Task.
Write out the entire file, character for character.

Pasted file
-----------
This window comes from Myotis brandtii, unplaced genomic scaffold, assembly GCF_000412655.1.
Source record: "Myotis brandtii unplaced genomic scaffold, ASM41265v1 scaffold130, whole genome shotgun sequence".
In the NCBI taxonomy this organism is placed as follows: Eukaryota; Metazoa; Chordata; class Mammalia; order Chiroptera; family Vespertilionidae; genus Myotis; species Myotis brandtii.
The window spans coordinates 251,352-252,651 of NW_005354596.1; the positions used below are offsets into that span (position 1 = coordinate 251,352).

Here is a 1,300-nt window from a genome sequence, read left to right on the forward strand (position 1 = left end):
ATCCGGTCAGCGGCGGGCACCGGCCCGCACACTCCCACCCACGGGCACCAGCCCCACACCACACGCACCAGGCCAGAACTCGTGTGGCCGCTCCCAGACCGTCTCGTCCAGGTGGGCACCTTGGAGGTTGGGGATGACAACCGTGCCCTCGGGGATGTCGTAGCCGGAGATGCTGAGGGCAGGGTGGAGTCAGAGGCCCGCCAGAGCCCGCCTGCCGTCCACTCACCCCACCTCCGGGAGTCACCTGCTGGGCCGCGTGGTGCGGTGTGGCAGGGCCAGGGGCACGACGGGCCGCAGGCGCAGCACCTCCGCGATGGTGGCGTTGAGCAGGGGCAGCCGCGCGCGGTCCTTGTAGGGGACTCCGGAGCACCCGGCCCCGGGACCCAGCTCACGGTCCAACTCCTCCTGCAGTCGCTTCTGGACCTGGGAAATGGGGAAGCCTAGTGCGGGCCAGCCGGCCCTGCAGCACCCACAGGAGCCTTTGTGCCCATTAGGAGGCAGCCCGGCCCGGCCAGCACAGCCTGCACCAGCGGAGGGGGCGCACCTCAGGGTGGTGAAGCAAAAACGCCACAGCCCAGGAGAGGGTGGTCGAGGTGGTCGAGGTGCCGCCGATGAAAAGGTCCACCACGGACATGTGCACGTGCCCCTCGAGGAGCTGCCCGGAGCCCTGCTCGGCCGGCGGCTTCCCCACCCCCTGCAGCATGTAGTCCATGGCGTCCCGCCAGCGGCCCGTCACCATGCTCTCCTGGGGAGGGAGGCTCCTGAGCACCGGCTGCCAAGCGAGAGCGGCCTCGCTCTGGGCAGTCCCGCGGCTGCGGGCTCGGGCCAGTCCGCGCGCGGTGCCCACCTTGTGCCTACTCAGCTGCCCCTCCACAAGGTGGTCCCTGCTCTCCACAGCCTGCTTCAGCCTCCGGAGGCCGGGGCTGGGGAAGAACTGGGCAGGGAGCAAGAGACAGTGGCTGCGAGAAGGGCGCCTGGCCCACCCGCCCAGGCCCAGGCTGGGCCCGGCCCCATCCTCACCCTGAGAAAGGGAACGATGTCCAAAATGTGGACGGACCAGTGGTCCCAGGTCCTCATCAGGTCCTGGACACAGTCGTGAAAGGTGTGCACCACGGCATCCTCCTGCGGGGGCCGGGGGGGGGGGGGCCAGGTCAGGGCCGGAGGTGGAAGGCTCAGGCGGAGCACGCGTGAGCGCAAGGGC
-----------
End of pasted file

This window comes from Myotis brandtii, unplaced genomic scaffold, assembly GCF_000412655.1.
Source record: "Myotis brandtii unplaced genomic scaffold, ASM41265v1 scaffold130, whole genome shotgun sequence".
In the NCBI taxonomy this organism is placed as follows: Eukaryota; Metazoa; Chordata; class Mammalia; order Chiroptera; family Vespertilionidae; genus Myotis; species Myotis brandtii.
The window spans coordinates 251,352-252,651 of NW_005354596.1; the positions used below are offsets into that span (position 1 = coordinate 251,352).

Here is a 1,300-nt window from a genome sequence, read left to right on the forward strand (position 1 = left end):
ATCCGGTCAGCGGCGGGCACCGGCCCGCACACTCCCACCCACGGGCACCAGCCCCACACCACACGCACCAGGCCAGAACTCGTGTGGCCGCTCCCAGACCGTCTCGTCCAGGTGGGCACCTTGGAGGTTGGGGATGACAACCGTGCCCTCGGGGATGTCGTAGCCGGAGATGCTGAGGGCAGGGTGGAGTCAGAGGCCCGCCAGAGCCCGCCTGCCGTCCACTCACCCCACCTCCGGGAGTCACCTGCTGGGCCGCGTGGTGCGGTGTGGCAGGGCCAGGGGCACGACGGGCCGCAGGCGCAGCACCTCCGCGATGGTGGCGTTGAGCAGGGGCAGCCGCGCGCGGTCCTTGTAGGGGACTCCGGAGCACCCGGCCCCGGGACCCAGCTCACGGTCCAACTCCTCCTGCAGTCGCTTCTGGACCTGGGAAATGGGGAAGCCTAGTGCGGGCCAGCCGGCCCTGCAGCACCCACAGGAGCCTTTGTGCCCATTAGGAGGCAGCCCGGCCCGGCCAGCACAGCCTGCACCAGCGGAGGGGGCGCACCTCAGGGTGGTGAAGCAAAAACGCCACAGCCCAGGAGAGGGTGGTCGAGGTGGTCGAGGTGCCGCCGATGAAAAGGTCCACCACGGACATGTGCACGTGCCCCTCGAGGAGCTGCCCGGAGCCCTGCTCGGCCGGCGGCTTCCCCACCCCCTGCAGCATGTAGTCCATGGCGTCCCGCCAGCGGCCCGTCACCATGCTCTCCTGGGGAGGGAGGCTCCTGAGCACCGGCTGCCAAGCGAGAGCGGCCTCGCTCTGGGCAGTCCCGCGGCTGCGGGCTCGGGCCAGTCCGCGCGCGGTGCCCACCTTGTGCCTACTCAGCTGCCCCTCCACAAGGTGGTCCCTGCTCTCCACAGCCTGCTTCAGCCTCCGGAGGCCGGGGCTGGGGAAGAACTGGGCAGGGAGCAAGAGACAGTGGCTGCGAGAAGGGCGCCTGGCCCACCCGCCCAGGCCCAGGCTGGGCCCGGCCCCATCCTCACCCTGAGAAAGGGAACGATGTCCAAAATGTGGACGGACCAGTGGTCCCAGGTCCTCATCAGGTCCTGGACACAGTCGTGAAAGGTGTGCACCACGGCATCCTCCTGCGGGGGCCGGGGGGGGGGGGGCCAGGTCAGGGCCGGAGGTGGAAGGCTCAGGCGGAGCACGCGTGAGCGCAAGGGC